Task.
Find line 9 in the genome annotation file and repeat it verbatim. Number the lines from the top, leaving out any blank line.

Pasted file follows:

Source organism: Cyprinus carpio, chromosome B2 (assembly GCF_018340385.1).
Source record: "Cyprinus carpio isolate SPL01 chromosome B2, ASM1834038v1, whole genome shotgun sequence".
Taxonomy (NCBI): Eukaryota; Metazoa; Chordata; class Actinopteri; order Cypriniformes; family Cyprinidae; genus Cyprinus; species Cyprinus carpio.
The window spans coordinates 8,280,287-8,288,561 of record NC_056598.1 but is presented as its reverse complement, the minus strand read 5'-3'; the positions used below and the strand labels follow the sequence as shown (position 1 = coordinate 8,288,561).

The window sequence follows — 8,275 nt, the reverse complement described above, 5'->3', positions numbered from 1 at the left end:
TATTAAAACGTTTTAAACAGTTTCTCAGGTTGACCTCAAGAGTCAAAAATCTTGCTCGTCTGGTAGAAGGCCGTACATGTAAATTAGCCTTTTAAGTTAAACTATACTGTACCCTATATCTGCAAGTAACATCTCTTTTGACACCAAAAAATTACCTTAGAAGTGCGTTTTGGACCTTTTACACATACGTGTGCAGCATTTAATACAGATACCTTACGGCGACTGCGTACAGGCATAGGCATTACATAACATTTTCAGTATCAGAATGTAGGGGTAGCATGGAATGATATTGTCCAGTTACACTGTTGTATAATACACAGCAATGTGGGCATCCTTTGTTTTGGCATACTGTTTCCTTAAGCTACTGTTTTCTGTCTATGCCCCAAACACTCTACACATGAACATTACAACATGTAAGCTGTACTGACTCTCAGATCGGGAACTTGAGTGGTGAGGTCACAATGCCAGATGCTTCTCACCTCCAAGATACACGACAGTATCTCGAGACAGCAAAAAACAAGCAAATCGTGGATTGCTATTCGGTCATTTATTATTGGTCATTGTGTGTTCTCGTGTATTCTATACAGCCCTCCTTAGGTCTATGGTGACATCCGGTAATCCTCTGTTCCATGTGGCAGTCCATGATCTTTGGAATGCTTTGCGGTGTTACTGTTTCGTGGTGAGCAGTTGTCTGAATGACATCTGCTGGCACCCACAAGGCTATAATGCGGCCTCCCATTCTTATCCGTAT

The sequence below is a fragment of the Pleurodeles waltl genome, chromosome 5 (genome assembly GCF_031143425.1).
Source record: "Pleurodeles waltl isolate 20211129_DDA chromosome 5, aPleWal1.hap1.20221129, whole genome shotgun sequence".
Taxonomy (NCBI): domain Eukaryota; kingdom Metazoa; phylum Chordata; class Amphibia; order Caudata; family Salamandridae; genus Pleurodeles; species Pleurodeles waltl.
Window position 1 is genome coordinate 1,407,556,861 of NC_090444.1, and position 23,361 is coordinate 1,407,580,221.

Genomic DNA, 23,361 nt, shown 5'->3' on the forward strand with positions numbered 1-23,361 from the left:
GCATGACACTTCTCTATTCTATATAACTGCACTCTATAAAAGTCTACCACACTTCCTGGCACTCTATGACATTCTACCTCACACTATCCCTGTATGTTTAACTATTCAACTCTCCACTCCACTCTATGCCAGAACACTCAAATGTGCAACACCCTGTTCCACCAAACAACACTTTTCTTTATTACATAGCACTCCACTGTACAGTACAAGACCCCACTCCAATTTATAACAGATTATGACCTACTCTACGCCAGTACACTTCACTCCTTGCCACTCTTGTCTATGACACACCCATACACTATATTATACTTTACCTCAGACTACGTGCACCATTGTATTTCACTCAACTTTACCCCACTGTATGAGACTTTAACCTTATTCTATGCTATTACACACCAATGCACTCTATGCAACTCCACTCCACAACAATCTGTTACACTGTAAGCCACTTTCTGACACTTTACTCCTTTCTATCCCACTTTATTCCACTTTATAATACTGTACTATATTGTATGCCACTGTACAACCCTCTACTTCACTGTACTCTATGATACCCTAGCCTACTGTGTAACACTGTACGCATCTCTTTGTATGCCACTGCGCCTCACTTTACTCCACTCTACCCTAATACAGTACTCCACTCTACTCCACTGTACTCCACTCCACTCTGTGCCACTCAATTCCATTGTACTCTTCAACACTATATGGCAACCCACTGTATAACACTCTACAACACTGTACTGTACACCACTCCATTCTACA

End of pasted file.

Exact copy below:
Taxonomy (NCBI): domain Eukaryota; kingdom Metazoa; phylum Chordata; class Amphibia; order Caudata; family Salamandridae; genus Pleurodeles; species Pleurodeles waltl.